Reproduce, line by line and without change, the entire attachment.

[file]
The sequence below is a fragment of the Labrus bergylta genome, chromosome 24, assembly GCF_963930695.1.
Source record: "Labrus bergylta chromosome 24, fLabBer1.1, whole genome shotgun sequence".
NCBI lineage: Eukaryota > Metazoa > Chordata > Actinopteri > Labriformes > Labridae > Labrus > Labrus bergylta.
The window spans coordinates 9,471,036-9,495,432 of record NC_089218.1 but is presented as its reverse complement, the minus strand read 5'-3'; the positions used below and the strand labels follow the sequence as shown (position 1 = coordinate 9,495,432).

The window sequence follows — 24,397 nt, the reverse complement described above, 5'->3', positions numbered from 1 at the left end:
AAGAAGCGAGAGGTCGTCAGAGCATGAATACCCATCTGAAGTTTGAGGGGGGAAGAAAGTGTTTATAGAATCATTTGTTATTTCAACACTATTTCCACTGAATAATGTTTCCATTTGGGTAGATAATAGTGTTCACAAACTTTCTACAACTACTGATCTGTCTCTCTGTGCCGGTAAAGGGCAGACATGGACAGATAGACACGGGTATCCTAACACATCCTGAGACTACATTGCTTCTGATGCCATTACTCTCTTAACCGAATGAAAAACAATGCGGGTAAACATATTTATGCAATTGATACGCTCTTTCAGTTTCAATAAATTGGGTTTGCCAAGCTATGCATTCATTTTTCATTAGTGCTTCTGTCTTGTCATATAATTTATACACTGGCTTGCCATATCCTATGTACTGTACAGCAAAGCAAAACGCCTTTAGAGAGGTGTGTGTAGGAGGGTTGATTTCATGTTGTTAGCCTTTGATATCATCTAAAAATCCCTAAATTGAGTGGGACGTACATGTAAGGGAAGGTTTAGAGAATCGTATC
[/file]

The sequence below is a fragment of the Labrus bergylta genome, chromosome 24, assembly GCF_963930695.1.
Source record: "Labrus bergylta chromosome 24, fLabBer1.1, whole genome shotgun sequence".
NCBI lineage: Eukaryota > Metazoa > Chordata > Actinopteri > Labriformes > Labridae > Labrus > Labrus bergylta.
The window spans coordinates 9,471,036-9,495,432 of record NC_089218.1 but is presented as its reverse complement, the minus strand read 5'-3'; the positions used below and the strand labels follow the sequence as shown (position 1 = coordinate 9,495,432).

The window sequence follows — 24,397 nt, the reverse complement described above, 5'->3', positions numbered from 1 at the left end:
AAGAAGCGAGAGGTCGTCAGAGCATGAATACCCATCTGAAGTTTGAGGGGGGAAGAAAGTGTTTATAGAATCATTTGTTATTTCAACACTATTTCCACTGAATAATGTTTCCATTTGGGTAGATAATAGTGTTCACAAACTTTCTACAACTACTGATCTGTCTCTCTGTGCCGGTAAAGGGCAGACATGGACAGATAGACACGGGTATCCTAACACATCCTGAGACTACATTGCTTCTGATGCCATTACTCTCTTAACCGAATGAAAAACAATGCGGGTAAACATATTTATGCAATTGATACGCTCTTTCAGTTTCAATAAATTGGGTTTGCCAAGCTATGCATTCATTTTTCATTAGTGCTTCTGTCTTGTCATATAATTTATACACTGGCTTGCCATATCCTATGTACTGTACAGCAAAGCAAAACGCCTTTAGAGAGGTGTGTGTAGGAGGGTTGATTTCATGTTGTTAGCCTTTGATATCATCTAAAAATCCCTAAATTGAGTGGGACGTACATGTAAGGGAAGGTTTAGAGAATCGTATC